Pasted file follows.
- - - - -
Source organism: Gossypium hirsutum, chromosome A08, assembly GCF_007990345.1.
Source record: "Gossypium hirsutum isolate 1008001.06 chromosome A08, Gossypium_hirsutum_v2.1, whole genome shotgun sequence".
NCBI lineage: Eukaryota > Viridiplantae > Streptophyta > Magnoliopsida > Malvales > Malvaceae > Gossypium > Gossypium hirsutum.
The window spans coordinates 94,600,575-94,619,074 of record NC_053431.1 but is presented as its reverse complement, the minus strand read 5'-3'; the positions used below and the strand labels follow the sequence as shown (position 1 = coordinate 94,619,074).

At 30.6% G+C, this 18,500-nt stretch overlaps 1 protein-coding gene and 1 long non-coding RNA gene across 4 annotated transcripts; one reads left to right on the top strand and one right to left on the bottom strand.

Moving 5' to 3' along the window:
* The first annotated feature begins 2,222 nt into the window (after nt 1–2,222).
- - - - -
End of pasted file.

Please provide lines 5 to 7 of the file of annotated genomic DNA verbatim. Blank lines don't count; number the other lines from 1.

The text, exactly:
At 30.6% G+C, this 18,500-nt stretch overlaps 1 protein-coding gene and 1 long non-coding RNA gene across 4 annotated transcripts; one reads left to right on the top strand and one right to left on the bottom strand.

Moving 5' to 3' along the window:
* The first annotated feature begins 2,222 nt into the window (after nt 1–2,222).